Red Sox History: Ernie Shore pitches to perfection in relief of Babe Ruth

BOSTON, MA - CIRCA 1915: The Boston Red Sox Baseball Team poses for an annual portrait for the year 1915 in Fenway Park in Boston, Massachusetts. (Photo Reproduction by Transcendental Graphics/Getty Images)
BOSTON, MA - CIRCA 1915: The Boston Red Sox Baseball Team poses for an annual portrait for the year 1915 in Fenway Park in Boston, Massachusetts. (Photo Reproduction by Transcendental Graphics/Getty Images) /

Shore dominated out of the Red Sox bullpen after Ruth got tossed

It’s extremely rare to see a starting pitcher get the hook with a no-hitter on the line. We saw it happen to Nick Pivetta in Thursday’s outing against the Tampa Bay Rays, an outcome that serves as a reminder of an infamous moment in Boston Red Sox history.

Pivetta was dominant on the mound, pumping in mid-90s fastballs while getting hitters to swing and miss at his breaking balls. He walked a pair and hit a batter but those were the only base runners he allowed until Austin Meadows reached on a fielding error by first baseman Michael Chavis with one out in the seventh inning. Pivetta retired the next batter on a ground out that moved the runner into scoring position with two down.

Unfortunately, the Red Sox offense couldn’t muster any run support for their starter. With the score knotted at zero, the potential winning run on second base and his pitch count climbing to 100, Pivetta was pulled from the game in the midst of a no-hitter.

Manager Alex Cora made the correct baseball decision given the tight situation and knowing his starter was never going to make it the distance anyway due to his pitch count. Still, we can’t overlook the rarity of this event.

Pivetta is the second Red Sox starter to be removed from a game after 6+ innings without allowing a hit, joining Babe Ruth, who tossed six hitless innings on May 20, 1916. Pivetta is also the first Red Sox starter to be lifted after 5+ innings without a hit since Ernie Shore on October 2, 1916.

The connection to these two teammates from over a century ago ties to another historic moment in franchise history that occurred almost exactly 104 years before Pivetta flirted with a no-hitter.

A near-perfect game in Red Sox history

On June 23, 1917, Ruth took the mound for a start against the Washington Senators. Yes, in case you’ve forgotten, before The Great Bambino established himself as one of the game’s greatest power hitters with the New York Yankees, he was the ace of the Red Sox rotation.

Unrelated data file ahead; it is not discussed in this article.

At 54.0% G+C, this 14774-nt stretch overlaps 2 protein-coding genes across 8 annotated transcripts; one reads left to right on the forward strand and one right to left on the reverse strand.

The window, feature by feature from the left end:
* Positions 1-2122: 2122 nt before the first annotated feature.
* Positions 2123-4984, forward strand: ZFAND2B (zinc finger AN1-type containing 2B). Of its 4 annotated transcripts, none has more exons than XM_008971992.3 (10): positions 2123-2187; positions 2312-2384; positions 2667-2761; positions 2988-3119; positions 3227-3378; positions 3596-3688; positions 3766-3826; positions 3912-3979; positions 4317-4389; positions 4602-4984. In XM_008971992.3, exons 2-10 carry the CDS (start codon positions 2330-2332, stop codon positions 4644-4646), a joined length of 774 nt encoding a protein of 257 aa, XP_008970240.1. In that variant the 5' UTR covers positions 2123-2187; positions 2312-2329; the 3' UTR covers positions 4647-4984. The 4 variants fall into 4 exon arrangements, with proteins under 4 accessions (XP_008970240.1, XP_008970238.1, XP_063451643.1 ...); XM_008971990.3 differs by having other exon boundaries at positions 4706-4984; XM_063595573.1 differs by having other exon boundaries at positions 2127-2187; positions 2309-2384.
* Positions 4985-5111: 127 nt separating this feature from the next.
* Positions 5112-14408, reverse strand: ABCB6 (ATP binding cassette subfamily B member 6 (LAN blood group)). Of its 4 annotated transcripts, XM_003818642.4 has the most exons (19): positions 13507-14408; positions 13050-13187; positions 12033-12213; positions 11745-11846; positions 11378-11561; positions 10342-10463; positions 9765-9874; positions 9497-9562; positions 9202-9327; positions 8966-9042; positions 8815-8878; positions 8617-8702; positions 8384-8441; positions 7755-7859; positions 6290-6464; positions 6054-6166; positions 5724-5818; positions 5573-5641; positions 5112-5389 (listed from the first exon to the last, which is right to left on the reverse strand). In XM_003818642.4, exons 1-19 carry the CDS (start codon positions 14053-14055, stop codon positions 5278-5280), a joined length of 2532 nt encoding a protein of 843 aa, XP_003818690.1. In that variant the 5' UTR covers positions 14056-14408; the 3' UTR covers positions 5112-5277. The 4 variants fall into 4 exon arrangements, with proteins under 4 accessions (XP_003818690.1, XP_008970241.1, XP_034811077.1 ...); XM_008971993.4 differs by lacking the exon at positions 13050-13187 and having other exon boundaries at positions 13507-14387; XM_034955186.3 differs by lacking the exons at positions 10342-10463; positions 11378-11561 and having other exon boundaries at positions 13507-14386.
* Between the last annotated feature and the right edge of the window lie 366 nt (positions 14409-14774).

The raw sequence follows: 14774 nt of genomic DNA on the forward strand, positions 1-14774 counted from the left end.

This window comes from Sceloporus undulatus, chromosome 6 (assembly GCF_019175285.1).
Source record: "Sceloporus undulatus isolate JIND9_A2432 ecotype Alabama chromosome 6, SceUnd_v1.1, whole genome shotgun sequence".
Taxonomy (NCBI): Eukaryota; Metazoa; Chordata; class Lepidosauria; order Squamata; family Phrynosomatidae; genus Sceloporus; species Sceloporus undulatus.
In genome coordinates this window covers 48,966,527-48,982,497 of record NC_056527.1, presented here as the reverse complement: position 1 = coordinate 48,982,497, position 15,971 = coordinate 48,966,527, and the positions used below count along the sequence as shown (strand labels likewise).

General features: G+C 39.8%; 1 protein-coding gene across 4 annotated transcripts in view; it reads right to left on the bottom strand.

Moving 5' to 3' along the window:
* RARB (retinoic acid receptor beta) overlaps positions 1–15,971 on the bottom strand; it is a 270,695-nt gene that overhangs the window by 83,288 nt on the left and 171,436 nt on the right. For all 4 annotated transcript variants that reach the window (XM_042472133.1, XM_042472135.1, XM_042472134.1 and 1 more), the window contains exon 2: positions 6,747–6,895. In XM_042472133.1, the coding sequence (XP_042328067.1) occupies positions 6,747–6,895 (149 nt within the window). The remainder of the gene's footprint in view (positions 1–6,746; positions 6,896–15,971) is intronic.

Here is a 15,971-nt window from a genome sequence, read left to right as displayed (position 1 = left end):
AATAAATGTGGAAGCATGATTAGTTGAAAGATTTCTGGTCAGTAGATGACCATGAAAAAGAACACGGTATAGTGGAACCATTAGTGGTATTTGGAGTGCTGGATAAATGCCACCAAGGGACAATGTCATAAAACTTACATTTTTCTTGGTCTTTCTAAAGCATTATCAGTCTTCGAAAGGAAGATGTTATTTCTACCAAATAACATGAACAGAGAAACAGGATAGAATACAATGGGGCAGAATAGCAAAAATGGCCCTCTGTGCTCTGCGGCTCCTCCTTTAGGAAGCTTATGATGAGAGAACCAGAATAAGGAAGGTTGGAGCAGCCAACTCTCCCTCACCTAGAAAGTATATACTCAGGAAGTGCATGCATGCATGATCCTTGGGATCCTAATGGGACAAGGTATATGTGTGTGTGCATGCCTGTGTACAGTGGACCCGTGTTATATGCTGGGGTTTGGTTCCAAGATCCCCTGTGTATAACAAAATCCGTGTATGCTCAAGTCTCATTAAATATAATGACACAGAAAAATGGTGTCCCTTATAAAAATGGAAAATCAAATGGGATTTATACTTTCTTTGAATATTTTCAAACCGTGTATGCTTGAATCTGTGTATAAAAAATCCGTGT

Ruth walked Senators’ lead-off batter Ray Morgan to open the game, granting ball four on a call that the pitcher adamantly protested. Ruth rushed to the plate to argue a dispute that got so heated that he went as far as to threaten to punch the umpire if he dared to eject him. Brick Owens tried to call his bluff by tossing the pitcher from the game and Ruth countered by following through on the threat, clocking the umpire in the head.

Can you imagine if this happened today? A player assaulting an umpire in this manner would almost certainly receive a very lengthy suspension, if not a lifetime ban. For Ruth, it was a mere 10-game suspension, a slap on the wrist for a pitcher who would only miss a couple of starts.

Once the scuffle was broken up and Ruth was escorted back to the dugout, Shore took over on the mound. Morgan was quickly thrown out attempting to steal second, and Shore set down the next 26 straight batters in a 4-0 victory.

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The outcome was initially classified as a perfect game by Shore but the league later changed the ruling by calling it a combined no-hitter despite that the starter failed to record a single out. Shore wasn’t responsible for the lone base runner and was the pitcher on the mound when all 27 outs were recorded.

This amazing accomplishment is made even more impressive when you consider that Shore had tossed five innings only two days earlier. Ruth’s ejection necessitated a rare relief appearance for Shore, who typically was in the rotation. He had been in a brief slump at the time, allowing nine earned runs over nine innings in his previous two starts but his near-perfect game quickly turned his season around.

Shore’s next start would also come on short rest on June 27. He surrendered four earned runs and took the loss against the same Senators team but it came in a complete game that lasted 11 innings.

Shore allowed more than three earned runs in only two of his remaining 14 appearances and finished the 1917 season with a 2.22 ERA. Granted, this was the dead ball era, but he was still among the league’s best that year.

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Ruth led the Red Sox to a World Series title in 1918 but Shore sat out that season while serving in the Naval Reserves. He was traded to the Yankees in December of that year and finished his career with two sub-par seasons in the Bronx. Shore would reunite with Ruth for his farewell season but let’s not speak of how the Babe ended up in pinstripes.